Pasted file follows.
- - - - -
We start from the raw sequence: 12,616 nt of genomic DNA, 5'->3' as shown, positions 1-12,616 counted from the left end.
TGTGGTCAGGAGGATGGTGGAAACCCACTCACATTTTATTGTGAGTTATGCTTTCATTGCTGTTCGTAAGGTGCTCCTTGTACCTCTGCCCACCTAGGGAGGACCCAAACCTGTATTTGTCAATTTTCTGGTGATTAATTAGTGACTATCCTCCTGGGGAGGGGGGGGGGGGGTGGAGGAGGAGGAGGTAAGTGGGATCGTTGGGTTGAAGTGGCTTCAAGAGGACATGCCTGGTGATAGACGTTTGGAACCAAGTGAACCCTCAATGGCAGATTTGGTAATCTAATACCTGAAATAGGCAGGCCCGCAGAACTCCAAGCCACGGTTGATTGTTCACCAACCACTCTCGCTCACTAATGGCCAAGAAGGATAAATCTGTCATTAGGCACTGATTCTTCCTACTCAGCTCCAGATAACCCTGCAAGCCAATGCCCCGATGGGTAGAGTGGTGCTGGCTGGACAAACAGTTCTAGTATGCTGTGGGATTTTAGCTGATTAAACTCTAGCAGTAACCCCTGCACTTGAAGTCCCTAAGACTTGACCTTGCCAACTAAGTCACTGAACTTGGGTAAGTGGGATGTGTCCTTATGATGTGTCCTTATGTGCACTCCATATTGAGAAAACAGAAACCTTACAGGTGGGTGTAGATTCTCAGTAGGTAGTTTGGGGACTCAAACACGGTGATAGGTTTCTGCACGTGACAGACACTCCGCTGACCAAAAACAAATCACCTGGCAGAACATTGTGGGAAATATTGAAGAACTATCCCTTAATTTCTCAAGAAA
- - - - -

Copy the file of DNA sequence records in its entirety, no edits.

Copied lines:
We start from the raw sequence: 12,616 nt of genomic DNA, 5'->3' as shown, positions 1-12,616 counted from the left end.
TGTGGTCAGGAGGATGGTGGAAACCCACTCACATTTTATTGTGAGTTATGCTTTCATTGCTGTTCGTAAGGTGCTCCTTGTACCTCTGCCCACCTAGGGAGGACCCAAACCTGTATTTGTCAATTTTCTGGTGATTAATTAGTGACTATCCTCCTGGGGAGGGGGGGGGGGGGTGGAGGAGGAGGAGGTAAGTGGGATCGTTGGGTTGAAGTGGCTTCAAGAGGACATGCCTGGTGATAGACGTTTGGAACCAAGTGAACCCTCAATGGCAGATTTGGTAATCTAATACCTGAAATAGGCAGGCCCGCAGAACTCCAAGCCACGGTTGATTGTTCACCAACCACTCTCGCTCACTAATGGCCAAGAAGGATAAATCTGTCATTAGGCACTGATTCTTCCTACTCAGCTCCAGATAACCCTGCAAGCCAATGCCCCGATGGGTAGAGTGGTGCTGGCTGGACAAACAGTTCTAGTATGCTGTGGGATTTTAGCTGATTAAACTCTAGCAGTAACCCCTGCACTTGAAGTCCCTAAGACTTGACCTTGCCAACTAAGTCACTGAACTTGGGTAAGTGGGATGTGTCCTTATGATGTGTCCTTATGTGCACTCCATATTGAGAAAACAGAAACCTTACAGGTGGGTGTAGATTCTCAGTAGGTAGTTTGGGGACTCAAACACGGTGATAGGTTTCTGCACGTGACAGACACTCCGCTGACCAAAAACAAATCACCTGGCAGAACATTGTGGGAAATATTGAAGAACTATCCCTTAATTTCTCAAGAAA